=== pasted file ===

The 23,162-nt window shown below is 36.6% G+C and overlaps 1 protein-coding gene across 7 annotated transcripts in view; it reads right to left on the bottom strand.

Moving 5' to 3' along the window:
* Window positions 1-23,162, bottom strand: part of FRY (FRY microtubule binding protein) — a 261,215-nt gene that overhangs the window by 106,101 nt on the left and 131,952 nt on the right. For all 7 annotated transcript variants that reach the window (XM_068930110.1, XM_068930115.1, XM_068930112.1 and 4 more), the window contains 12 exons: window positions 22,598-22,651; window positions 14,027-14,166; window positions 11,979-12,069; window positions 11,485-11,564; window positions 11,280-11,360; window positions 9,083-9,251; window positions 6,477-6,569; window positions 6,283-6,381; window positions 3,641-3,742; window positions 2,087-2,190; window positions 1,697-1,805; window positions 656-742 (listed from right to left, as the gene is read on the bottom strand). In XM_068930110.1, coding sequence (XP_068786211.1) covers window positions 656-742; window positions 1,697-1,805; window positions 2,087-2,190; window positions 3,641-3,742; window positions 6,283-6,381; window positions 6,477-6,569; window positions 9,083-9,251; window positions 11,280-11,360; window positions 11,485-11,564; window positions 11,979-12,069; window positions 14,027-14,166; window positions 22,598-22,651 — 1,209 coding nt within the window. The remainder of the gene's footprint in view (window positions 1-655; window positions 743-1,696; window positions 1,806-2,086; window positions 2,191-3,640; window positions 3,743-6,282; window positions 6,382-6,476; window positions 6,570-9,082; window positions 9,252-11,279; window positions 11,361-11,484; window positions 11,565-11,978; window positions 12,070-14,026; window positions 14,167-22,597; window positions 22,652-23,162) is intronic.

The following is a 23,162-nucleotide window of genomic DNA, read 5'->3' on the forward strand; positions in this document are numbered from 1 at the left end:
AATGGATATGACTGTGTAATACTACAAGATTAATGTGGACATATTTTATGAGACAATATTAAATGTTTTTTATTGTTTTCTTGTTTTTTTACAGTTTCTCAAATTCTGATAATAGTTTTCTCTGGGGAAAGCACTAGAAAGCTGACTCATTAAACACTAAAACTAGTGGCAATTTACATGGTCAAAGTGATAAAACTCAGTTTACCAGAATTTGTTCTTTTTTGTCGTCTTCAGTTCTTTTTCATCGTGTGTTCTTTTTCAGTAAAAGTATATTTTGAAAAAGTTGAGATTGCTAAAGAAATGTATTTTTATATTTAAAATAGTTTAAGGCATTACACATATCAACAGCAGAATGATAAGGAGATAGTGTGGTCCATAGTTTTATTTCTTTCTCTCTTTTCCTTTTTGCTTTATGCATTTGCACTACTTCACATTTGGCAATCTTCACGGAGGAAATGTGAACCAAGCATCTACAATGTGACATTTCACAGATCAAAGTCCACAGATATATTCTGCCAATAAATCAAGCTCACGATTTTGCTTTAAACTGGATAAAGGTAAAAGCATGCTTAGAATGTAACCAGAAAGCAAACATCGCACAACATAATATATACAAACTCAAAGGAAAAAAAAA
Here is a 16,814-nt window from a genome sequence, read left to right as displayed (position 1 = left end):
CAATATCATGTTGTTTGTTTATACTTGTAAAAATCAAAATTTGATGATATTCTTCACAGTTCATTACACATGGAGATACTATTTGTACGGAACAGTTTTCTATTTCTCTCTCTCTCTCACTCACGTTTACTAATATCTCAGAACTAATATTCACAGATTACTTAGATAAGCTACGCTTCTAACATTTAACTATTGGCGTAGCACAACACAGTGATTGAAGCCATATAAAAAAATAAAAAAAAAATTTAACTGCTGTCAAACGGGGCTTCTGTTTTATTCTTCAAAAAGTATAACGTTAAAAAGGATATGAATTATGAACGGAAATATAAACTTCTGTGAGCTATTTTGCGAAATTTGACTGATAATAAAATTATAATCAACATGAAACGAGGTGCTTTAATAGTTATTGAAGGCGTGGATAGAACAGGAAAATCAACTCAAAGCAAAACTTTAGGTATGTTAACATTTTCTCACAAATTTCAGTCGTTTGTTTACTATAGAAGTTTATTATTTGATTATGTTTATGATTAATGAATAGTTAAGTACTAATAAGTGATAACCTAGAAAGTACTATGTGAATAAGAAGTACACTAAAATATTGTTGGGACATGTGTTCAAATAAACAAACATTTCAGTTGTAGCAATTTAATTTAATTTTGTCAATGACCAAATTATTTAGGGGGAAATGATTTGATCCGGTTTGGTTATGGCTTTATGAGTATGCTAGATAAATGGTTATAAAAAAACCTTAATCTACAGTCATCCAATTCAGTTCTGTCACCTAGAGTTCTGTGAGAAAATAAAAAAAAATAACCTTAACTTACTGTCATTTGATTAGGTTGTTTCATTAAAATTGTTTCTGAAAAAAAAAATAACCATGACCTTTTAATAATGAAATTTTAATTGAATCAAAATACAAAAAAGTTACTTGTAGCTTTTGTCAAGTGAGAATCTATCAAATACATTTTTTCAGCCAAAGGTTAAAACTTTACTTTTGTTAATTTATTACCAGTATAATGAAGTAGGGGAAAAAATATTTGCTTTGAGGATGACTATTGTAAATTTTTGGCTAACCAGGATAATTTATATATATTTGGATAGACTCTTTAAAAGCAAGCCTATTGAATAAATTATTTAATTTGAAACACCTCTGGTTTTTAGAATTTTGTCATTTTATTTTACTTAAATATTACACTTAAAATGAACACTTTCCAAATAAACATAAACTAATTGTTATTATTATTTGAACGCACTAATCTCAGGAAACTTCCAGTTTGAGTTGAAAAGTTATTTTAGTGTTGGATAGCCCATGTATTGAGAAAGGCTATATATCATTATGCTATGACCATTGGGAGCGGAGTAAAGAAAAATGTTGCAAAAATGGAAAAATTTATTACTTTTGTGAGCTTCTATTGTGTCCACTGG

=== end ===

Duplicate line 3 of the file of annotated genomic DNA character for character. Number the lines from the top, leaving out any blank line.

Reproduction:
* Window positions 1-23,162, bottom strand: part of FRY (FRY microtubule binding protein) — a 261,215-nt gene that overhangs the window by 106,101 nt on the left and 131,952 nt on the right. For all 7 annotated transcript variants that reach the window (XM_068930110.1, XM_068930115.1, XM_068930112.1 and 4 more), the window contains 12 exons: window positions 22,598-22,651; window positions 14,027-14,166; window positions 11,979-12,069; window positions 11,485-11,564; window positions 11,280-11,360; window positions 9,083-9,251; window positions 6,477-6,569; window positions 6,283-6,381; window positions 3,641-3,742; window positions 2,087-2,190; window positions 1,697-1,805; window positions 656-742 (listed from right to left, as the gene is read on the bottom strand). In XM_068930110.1, coding sequence (XP_068786211.1) covers window positions 656-742; window positions 1,697-1,805; window positions 2,087-2,190; window positions 3,641-3,742; window positions 6,283-6,381; window positions 6,477-6,569; window positions 9,083-9,251; window positions 11,280-11,360; window positions 11,485-11,564; window positions 11,979-12,069; window positions 14,027-14,166; window positions 22,598-22,651 — 1,209 coding nt within the window. The remainder of the gene's footprint in view (window positions 1-655; window positions 743-1,696; window positions 1,806-2,086; window positions 2,191-3,640; window positions 3,743-6,282; window positions 6,382-6,476; window positions 6,570-9,082; window positions 9,252-11,279; window positions 11,361-11,484; window positions 11,565-11,978; window positions 12,070-14,026; window positions 14,167-22,597; window positions 22,652-23,162) is intronic.